Posture is defined as the position of your body based on your alignment, the relationship of individual sections of your skeleton, specifically your spine. Good posture results in movement efficiency as your muscles exert force with the least amount of strain on your joints. Poor posture leads to joint and muscle strain, resulting in pain and discomfort. Factors leading to poor posture include muscular weakness, structural misalignments, inactivity and improper movement and lifting techniques. Exercise programs for the purpose of improving posture are based on stretching what is too tight and strengthening what is too weak to improve alignment and ultimately posture.
Hamstring Flexibility Exercises
Factors leading to lower back problems include inflexible hamstrings resulting in a misaligned pelvic bone, causing lordosis, an excessive lower back curvature. Sit and reach stretching exercises lengthen the hamstrings, the back of your thighs. The exercise can be performed in a seated or standing position. Begin the stretch by extending your arms up toward the ceiling, and then slowly reaching with your arms toward your feet with your legs extended. Seated stretches are recommended for beginner-level participants. Hold the stretch for up to 30 seconds.
Kyphosis is a postural deviation formed by an excessive curvature of the upper spine. Factors include weak upper back muscles and rounded shoulders that roll forward. Exercises to diminish kyphosis strengthen your upper back and stretch your chest. The arm/back lift exercise is performed in a prone position, lying on your stomach with your legs extended. Extend your arms forward with your palms facing down. Begin the exercise by squeezing your shoulder blades together and lifting your arms off of the floor a few inches. Hold the position for five to 10 seconds, and then return to the starting position. Repeat three to five times.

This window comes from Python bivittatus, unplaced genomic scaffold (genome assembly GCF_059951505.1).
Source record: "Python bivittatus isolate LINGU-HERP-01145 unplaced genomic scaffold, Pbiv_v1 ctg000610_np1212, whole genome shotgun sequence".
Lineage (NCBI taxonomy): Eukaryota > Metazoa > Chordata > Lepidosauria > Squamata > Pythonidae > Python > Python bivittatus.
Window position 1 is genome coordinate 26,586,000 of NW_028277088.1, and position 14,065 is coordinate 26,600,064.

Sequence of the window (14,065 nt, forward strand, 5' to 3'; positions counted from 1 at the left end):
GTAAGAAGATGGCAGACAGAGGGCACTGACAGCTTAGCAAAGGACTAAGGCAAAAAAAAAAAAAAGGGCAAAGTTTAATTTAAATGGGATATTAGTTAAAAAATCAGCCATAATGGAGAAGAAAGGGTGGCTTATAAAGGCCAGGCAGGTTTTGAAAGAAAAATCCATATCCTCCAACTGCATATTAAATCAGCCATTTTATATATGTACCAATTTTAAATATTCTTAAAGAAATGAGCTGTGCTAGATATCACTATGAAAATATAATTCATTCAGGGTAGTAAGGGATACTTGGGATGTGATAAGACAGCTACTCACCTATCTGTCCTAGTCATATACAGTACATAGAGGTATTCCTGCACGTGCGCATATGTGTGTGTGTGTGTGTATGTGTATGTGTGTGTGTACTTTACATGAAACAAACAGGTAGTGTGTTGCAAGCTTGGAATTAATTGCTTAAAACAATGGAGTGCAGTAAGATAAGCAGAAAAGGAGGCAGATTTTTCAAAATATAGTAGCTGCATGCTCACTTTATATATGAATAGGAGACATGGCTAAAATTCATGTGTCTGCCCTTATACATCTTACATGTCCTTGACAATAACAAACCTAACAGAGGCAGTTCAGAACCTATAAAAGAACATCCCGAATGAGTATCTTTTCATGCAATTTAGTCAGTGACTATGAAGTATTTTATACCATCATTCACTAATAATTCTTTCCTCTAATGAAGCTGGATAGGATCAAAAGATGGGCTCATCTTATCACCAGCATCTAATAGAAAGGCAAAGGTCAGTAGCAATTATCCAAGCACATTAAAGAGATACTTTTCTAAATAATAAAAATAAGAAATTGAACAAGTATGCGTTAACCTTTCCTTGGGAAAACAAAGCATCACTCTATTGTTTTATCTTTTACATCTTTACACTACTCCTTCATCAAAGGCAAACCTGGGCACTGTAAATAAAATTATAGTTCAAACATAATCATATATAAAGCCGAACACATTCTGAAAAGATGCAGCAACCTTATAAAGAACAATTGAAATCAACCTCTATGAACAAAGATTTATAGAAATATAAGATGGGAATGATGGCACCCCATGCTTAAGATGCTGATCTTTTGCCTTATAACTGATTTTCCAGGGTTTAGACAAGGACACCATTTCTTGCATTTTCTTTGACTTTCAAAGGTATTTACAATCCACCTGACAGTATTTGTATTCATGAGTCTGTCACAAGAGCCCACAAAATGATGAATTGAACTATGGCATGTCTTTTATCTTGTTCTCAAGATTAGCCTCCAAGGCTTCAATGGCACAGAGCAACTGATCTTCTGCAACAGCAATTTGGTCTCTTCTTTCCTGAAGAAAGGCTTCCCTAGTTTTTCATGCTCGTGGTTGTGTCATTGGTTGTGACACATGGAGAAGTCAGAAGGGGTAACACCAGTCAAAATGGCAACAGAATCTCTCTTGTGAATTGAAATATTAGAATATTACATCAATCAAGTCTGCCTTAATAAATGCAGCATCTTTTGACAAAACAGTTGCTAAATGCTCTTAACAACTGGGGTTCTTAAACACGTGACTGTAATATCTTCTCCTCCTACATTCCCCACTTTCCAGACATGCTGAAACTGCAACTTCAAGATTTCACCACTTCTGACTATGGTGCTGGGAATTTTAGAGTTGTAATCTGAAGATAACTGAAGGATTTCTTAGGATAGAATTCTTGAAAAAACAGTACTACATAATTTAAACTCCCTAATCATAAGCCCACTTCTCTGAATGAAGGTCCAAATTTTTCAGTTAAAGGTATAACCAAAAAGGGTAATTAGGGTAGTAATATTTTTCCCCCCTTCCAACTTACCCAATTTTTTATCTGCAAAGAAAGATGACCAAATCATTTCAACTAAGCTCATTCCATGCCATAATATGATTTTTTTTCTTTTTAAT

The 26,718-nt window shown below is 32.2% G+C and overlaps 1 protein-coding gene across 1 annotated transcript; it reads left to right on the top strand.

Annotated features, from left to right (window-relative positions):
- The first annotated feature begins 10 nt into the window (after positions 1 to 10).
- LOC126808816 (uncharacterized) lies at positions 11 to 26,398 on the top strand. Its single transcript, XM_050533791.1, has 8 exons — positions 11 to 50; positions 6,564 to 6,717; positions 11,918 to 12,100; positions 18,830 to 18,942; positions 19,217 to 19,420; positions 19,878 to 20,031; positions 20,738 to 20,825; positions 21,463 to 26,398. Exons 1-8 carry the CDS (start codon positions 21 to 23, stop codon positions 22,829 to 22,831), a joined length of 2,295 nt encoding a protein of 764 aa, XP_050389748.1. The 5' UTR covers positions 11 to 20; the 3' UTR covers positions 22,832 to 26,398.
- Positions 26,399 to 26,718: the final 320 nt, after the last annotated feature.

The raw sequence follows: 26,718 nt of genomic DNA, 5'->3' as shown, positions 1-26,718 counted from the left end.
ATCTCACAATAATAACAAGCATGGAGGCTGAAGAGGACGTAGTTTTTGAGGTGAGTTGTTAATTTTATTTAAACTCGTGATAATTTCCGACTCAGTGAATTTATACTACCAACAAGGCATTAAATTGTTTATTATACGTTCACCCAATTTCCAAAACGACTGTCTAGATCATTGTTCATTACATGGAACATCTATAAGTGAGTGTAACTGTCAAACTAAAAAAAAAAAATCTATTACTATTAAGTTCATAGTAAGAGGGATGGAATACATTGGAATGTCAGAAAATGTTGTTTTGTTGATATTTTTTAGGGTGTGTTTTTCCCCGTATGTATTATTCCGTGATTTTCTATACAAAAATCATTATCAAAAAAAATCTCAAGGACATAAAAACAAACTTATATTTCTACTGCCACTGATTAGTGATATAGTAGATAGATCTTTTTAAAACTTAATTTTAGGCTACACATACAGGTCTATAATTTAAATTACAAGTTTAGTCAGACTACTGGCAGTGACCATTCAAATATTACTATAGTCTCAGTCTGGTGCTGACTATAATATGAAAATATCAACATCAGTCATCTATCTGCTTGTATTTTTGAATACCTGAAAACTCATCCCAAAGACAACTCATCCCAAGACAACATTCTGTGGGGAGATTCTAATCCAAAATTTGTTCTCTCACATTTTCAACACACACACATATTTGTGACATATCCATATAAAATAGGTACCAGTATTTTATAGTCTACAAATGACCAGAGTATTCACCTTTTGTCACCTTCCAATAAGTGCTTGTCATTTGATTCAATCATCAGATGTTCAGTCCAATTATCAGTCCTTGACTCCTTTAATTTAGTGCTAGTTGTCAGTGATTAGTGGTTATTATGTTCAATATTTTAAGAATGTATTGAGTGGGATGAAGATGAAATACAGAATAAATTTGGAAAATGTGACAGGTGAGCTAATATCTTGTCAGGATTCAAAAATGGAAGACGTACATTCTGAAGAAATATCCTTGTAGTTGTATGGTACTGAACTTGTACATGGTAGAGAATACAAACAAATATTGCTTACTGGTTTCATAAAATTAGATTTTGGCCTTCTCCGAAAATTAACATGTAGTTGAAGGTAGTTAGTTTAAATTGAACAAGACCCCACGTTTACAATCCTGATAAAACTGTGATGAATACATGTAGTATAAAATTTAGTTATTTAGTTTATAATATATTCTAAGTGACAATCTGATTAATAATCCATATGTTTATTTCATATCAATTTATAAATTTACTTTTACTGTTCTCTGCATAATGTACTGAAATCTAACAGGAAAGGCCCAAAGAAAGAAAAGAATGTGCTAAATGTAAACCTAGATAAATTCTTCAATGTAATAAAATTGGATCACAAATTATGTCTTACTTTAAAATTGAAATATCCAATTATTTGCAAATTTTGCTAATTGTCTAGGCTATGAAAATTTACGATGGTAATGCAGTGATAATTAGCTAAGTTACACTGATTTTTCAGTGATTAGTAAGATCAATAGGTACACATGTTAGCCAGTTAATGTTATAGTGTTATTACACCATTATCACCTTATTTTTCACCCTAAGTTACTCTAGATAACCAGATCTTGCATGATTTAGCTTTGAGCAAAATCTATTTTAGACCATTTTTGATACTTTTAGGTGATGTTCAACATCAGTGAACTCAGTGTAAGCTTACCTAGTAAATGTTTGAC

Scoliosis is a lateral S-curve of the spine, bringing your ribs closer to your hips on one side compared to the other. Scoliosis is caused by structural problems, poor posture or a combination of both. Side reaching exercises target your side obliques and lower back muscles to strengthen what is too weak and stretch what is too tight. Stand with one arm extended overhead and the other arm extended down towards the floor. Begin the exercise by reaching with your top arm toward the ceiling and reaching with your bottom arm towards the floor. Hold the stretch for five counts, completing 10 repetitions on each side.
The pelvic tilt exercise diminishes lordosis, excessive curvature of the lower spine. Lie on your back with your knees bent and your feet flat on the floor. Begin the exercise by pressing your lower back toward the floor and contracting your abdomen. Hold for three to five seconds and release. Complete up to 10 repetitions.
- Keep Moving! Fitness Through Aerobics And Step; Esther Pryor & Minda Goodman Kraines
- Spine Universe: A Head's Up On Posture, Don't Be A Slouchrel="nofollow"
- Sports Injury Clinic: Tight Hamstringsrel="nofollow"
- Kyphosis Treatment Solutions: Kyphosis Exercisesrel="nofollow"
- The Book of Body Maintenance and Repair; American Physical Therapy Association
- Sports Injury Clinic: Stretching Exercisesrel="nofollow"
- Jupiterimages/Goodshoot/Getty Images
This article reflects the views of the writer and does not necessarily reflect the views of Jillian Michaels or JillianMichaels.com.